For background, I want to shift mediums from gaming to improvisational theater. My wife is an improv actor, and she roped me into doing 4-5 improv courses a bunch of years ago. You'd be surprised how many parallels there are between game mastering and improv (folks like Robin Laws have built a cottage industry on game master advice that incorporates good improv techniques into running games).
The two techniques I'm thinking of are incorporation and denial. If you haven't seen improv theater, the idea is that two actors get an audience suggestion, step out on stage, and build a scene on the fly. Who they are, where they are, evolves on stage as they start creating a scene whole cloth out of the blue.
One of the core ideas is that things established in the scene are true. If one actor greets the other actor as a family member at the start of the scene, then that's true; contradicting the other actor on stage is called denial, and it's a bit jarring to the audience (and can derail the scene, since the actors are building it on the fly). Incorporation is the idea that previously established information in the scene is true, and the actors should continue to work it into the world they're creating by continuing to reference it.
These concepts help me establish some guidelines on when Illusionism is harmless or damaging. For me, I'd like to say Illusionism is always bad - just as the DM shouldn't fudge dice - but since I recognize that pragmatism sometimes has to win out over idealism, some guidelines will be useful.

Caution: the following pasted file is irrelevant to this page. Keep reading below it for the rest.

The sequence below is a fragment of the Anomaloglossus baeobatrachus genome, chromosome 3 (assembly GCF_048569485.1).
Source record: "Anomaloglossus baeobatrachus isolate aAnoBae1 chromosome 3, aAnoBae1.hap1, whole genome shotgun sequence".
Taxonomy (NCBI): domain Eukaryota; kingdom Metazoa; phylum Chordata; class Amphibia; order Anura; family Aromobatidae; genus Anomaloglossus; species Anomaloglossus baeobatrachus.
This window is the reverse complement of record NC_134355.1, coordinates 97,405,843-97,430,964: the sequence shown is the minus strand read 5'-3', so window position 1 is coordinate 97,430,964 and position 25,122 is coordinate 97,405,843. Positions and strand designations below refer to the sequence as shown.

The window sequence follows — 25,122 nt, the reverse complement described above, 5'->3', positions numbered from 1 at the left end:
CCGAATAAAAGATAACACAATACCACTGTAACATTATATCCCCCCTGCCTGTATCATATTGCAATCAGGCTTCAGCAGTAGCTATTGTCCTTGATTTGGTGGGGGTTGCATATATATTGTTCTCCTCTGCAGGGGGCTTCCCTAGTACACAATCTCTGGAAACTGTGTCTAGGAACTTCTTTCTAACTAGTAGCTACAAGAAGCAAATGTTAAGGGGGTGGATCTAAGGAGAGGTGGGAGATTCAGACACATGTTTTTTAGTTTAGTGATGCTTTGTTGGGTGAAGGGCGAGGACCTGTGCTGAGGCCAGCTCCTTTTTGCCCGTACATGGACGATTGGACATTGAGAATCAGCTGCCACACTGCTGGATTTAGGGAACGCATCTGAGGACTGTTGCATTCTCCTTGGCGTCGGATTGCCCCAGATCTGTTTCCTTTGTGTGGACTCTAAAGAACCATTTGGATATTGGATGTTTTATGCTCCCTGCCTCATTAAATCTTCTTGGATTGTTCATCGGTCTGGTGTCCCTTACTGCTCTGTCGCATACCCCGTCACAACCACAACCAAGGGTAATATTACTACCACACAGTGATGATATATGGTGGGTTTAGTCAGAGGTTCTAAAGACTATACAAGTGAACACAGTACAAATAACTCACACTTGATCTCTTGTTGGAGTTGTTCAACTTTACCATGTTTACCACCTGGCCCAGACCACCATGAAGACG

Let's revisit the bandit example from Monday. Trey helped highlight the nuances of the situation in the comments. Think of how the utility and merits of Illusionism changes as these facts change:
- The party has 3 choices of road to leave town, and there are no facts established previously that bandits live on one of the roads at the time the players make their decision.
- In the second set of facts, let's say the DM has previously established (through role play) that bandits often attack travelers on the west road.
- In the final set of facts, let's say the players previously said they wanted to take the west road to the mountains, despite knowledge of the bandits. At the start of the next game, they make a spontaneous decision to go east to the big city instead.
In the second example, if the DM moves the bandit encounter, it would seem to violate the established facts - in improv terms, it would be a denial. Imagine the players rolling their eyes when they encounter bandits anyway, despite choosing a different course. However, the DM can still 'save the day' by incorporating the established facts into the story; perhaps the players learn that the bandit leader himself was in town, creating the rumor of bandits on the west road, and the bandits have been on the east road all along. As long as the players learn of these facts, the integrity of the situation is preserved.